Regional Team Can Win 'Championships' For Our Communities
Published 4:23 pm Thursday, March 10, 2011
Try picking a penny off the ground using just one finger.
Every finger needs a thumb to lift a single cent.
Just as one business doesn't make a chamber of commerce.
Nor does a solitary player constitute a team.
As good as he was in the Super Bowl, quarterback Aaron Rodgers won the MVP because his teammates blocked and ran and caught the ball, tackling and sacking and intercepting on defense. Together, the Green Bay Packers became champions. The team won because the team played together.
Working together effectively as a region holds similar promise for the same reasons.
“The work that can be done when you work as a region is so much greater than what you can do when you try to do it alone,” Fifth District Congressman Robert Hurt told those attending the recent Commonwealth Regional Council roundtable in Farmville. “Especially with the challenges we've faced in the last 10 to 20 years with the loss of our textile and furniture base and manufacturing and the decline in a lot of the tobacco production. We've all shared those challenges and I think our future success depends on working together.”
Our future success does indeed depend on working together.
High Bridge Trail State Park is a good visual illustration. Four counties and two towns together make the park what it is and what it shall mean for the region. Remove any one of them and the park is diminished, as would be the park's positive impact on the community.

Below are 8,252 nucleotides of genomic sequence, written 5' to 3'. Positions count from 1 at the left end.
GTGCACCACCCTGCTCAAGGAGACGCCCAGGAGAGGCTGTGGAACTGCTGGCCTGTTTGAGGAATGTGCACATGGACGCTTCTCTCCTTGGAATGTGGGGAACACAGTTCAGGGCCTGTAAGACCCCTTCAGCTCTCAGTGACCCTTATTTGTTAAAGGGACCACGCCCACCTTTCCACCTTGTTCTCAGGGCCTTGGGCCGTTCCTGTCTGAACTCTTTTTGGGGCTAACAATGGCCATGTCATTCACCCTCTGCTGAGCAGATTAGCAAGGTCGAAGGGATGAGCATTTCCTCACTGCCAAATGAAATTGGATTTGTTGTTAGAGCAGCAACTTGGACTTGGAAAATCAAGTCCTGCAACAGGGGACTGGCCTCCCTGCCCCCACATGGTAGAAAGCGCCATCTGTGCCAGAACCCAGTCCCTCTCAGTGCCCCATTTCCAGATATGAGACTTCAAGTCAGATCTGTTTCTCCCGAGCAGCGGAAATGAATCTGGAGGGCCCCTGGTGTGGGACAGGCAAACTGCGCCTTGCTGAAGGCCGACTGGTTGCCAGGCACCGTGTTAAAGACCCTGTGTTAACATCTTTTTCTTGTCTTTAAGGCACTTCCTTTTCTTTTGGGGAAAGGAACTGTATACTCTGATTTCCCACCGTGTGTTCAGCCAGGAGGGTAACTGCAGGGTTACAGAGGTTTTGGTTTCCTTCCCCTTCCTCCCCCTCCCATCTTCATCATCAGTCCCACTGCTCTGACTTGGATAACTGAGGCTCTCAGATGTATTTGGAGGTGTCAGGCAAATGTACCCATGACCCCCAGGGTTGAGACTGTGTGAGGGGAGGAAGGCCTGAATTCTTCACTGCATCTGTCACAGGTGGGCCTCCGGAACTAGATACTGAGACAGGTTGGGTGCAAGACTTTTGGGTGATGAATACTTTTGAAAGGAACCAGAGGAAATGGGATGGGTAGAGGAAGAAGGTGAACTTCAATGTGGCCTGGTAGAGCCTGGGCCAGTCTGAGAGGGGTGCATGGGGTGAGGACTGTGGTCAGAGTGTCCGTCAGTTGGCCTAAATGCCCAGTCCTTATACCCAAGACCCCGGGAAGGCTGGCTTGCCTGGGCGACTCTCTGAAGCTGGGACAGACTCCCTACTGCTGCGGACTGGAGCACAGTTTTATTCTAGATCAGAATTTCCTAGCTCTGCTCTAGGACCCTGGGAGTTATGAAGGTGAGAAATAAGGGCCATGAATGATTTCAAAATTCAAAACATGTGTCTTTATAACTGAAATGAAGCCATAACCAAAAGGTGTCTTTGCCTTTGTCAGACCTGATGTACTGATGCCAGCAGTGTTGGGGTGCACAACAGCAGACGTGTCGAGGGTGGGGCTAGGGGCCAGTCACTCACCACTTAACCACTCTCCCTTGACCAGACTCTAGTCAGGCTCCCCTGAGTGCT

Just as the CRC would be more effective for our region and its member localities were the Town of Farmville and Cumberland County to rejoin the organization.
“This coming year, and probably for a number of years to come, the localities within this region will be faced with many struggles,” CRC acting president and CEO Mary Hickman told Farmville Town Council members during their February meeting, that “can't be overcome alone.”
Localities, Ms. Hickman said, “need to reach out to other groups on an issue-by-issue basis, seeking allies and building coalitions.”
But first, the longtime area planner noted, “localities must reach out to each other, to come together on the many issues that (confront) them.
“That ultimately unifies them as a region,” Ms. Hickman explained. The CRC, she believes, sharing that belief with council members, “is that vehicle by which localities can come together to discuss problems of greater than local significance and encourage local government cooperation.”
She is correct. There is no other vehicle in our region capable of providing anything like the potential for regional effectiveness as the CRC.
Not even the strongest of our fingers can alone lift a single penny off the ground.
And as a regional community our challenge is to successfully lift far more than a single coin.
The CRC will rise or fall-and with it our regional potential-based on the level of commitment from its member localities. It is the only vehicle we've got capable of being a regional team to overcome obstacles and capitalize on opportunities.
To the benefit of all.
Collectively and individually.
In our rural region, we cannot win anything like a championship for our people without an MVP performance by everyone on the team, and that means having everyone on the team.
You can bet that every other regional planning district commission and economic development team in the state is hoping we don't fully empower the CRC with committed membership so they can take what we might have.